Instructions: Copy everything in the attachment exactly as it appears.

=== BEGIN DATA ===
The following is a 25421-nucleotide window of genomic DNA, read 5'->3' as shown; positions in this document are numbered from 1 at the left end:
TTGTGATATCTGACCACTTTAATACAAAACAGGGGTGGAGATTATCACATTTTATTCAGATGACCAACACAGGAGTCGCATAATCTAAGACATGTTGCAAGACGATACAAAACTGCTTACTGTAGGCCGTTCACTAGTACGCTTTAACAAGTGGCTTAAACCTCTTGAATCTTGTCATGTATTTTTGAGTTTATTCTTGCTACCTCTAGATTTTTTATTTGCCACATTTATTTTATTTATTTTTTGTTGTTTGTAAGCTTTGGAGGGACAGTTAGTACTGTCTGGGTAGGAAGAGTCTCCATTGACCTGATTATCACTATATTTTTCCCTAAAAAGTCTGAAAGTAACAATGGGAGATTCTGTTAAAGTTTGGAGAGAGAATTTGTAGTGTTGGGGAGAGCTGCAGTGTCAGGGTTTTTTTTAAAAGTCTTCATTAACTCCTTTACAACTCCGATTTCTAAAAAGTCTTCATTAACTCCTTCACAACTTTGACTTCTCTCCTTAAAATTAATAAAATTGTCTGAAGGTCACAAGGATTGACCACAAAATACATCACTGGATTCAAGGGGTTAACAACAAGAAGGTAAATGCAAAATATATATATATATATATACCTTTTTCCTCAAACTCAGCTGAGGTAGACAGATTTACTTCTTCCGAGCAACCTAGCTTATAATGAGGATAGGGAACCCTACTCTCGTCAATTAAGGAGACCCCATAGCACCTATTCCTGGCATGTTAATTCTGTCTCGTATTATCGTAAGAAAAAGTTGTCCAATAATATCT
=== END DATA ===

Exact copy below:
The following is a 25421-nucleotide window of genomic DNA, read 5'->3' as shown; positions in this document are numbered from 1 at the left end:
TTGTGATATCTGACCACTTTAATACAAAACAGGGGTGGAGATTATCACATTTTATTCAGATGACCAACACAGGAGTCGCATAATCTAAGACATGTTGCAAGACGATACAAAACTGCTTACTGTAGGCCGTTCACTAGTACGCTTTAACAAGTGGCTTAAACCTCTTGAATCTTGTCATGTATTTTTGAGTTTATTCTTGCTACCTCTAGATTTTTTATTTGCCACATTTATTTTATTTATTTTTTGTTGTTTGTAAGCTTTGGAGGGACAGTTAGTACTGTCTGGGTAGGAAGAGTCTCCATTGACCTGATTATCACTATATTTTTCCCTAAAAAGTCTGAAAGTAACAATGGGAGATTCTGTTAAAGTTTGGAGAGAGAATTTGTAGTGTTGGGGAGAGCTGCAGTGTCAGGGTTTTTTTTAAAAGTCTTCATTAACTCCTTTACAACTCCGATTTCTAAAAAGTCTTCATTAACTCCTTCACAACTTTGACTTCTCTCCTTAAAATTAATAAAATTGTCTGAAGGTCACAAGGATTGACCACAAAATACATCACTGGATTCAAGGGGTTAACAACAAGAAGGTAAATGCAAAATATATATATATATATATACCTTTTTCCTCAAACTCAGCTGAGGTAGACAGATTTACTTCTTCCGAGCAACCTAGCTTATAATGAGGATAGGGAACCCTACTCTCGTCAATTAAGGAGACCCCATAGCACCTATTCCTGGCATGTTAATTCTGTCTCGTATTATCGTAAGAAAAAGTTGTCCAATAATATCT